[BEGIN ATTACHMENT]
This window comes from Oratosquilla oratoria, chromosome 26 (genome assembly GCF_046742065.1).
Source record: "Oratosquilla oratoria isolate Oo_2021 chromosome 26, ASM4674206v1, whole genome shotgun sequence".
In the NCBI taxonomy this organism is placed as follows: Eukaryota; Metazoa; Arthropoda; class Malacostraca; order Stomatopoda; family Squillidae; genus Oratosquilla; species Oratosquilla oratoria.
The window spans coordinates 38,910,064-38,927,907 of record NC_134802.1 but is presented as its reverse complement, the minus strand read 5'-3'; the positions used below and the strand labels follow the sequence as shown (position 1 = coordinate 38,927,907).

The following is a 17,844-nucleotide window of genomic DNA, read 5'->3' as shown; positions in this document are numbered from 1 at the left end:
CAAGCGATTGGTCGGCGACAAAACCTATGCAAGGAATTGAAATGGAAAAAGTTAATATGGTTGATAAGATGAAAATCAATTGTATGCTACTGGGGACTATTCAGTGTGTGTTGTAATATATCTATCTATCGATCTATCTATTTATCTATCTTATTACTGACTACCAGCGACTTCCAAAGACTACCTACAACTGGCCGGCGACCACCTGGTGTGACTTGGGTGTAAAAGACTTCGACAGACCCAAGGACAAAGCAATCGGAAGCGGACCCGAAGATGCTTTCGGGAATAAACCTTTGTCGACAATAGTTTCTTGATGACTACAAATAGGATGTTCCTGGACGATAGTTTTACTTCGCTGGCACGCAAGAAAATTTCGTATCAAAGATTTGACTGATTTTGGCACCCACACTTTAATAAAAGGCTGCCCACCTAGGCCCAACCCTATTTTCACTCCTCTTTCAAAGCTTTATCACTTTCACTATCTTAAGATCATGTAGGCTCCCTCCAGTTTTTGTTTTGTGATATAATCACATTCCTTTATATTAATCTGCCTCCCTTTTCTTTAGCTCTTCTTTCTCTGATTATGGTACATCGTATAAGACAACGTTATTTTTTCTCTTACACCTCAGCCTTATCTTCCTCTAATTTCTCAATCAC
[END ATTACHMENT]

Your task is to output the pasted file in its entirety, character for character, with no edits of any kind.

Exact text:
This window comes from Oratosquilla oratoria, chromosome 26 (genome assembly GCF_046742065.1).
Source record: "Oratosquilla oratoria isolate Oo_2021 chromosome 26, ASM4674206v1, whole genome shotgun sequence".
In the NCBI taxonomy this organism is placed as follows: Eukaryota; Metazoa; Arthropoda; class Malacostraca; order Stomatopoda; family Squillidae; genus Oratosquilla; species Oratosquilla oratoria.
The window spans coordinates 38,910,064-38,927,907 of record NC_134802.1 but is presented as its reverse complement, the minus strand read 5'-3'; the positions used below and the strand labels follow the sequence as shown (position 1 = coordinate 38,927,907).

The following is a 17,844-nucleotide window of genomic DNA, read 5'->3' as shown; positions in this document are numbered from 1 at the left end:
CAAGCGATTGGTCGGCGACAAAACCTATGCAAGGAATTGAAATGGAAAAAGTTAATATGGTTGATAAGATGAAAATCAATTGTATGCTACTGGGGACTATTCAGTGTGTGTTGTAATATATCTATCTATCGATCTATCTATTTATCTATCTTATTACTGACTACCAGCGACTTCCAAAGACTACCTACAACTGGCCGGCGACCACCTGGTGTGACTTGGGTGTAAAAGACTTCGACAGACCCAAGGACAAAGCAATCGGAAGCGGACCCGAAGATGCTTTCGGGAATAAACCTTTGTCGACAATAGTTTCTTGATGACTACAAATAGGATGTTCCTGGACGATAGTTTTACTTCGCTGGCACGCAAGAAAATTTCGTATCAAAGATTTGACTGATTTTGGCACCCACACTTTAATAAAAGGCTGCCCACCTAGGCCCAACCCTATTTTCACTCCTCTTTCAAAGCTTTATCACTTTCACTATCTTAAGATCATGTAGGCTCCCTCCAGTTTTTGTTTTGTGATATAATCACATTCCTTTATATTAATCTGCCTCCCTTTTCTTTAGCTCTTCTTTCTCTGATTATGGTACATCGTATAAGACAACGTTATTTTTTCTCTTACACCTCAGCCTTATCTTCCTCTAATTTCTCAATCAC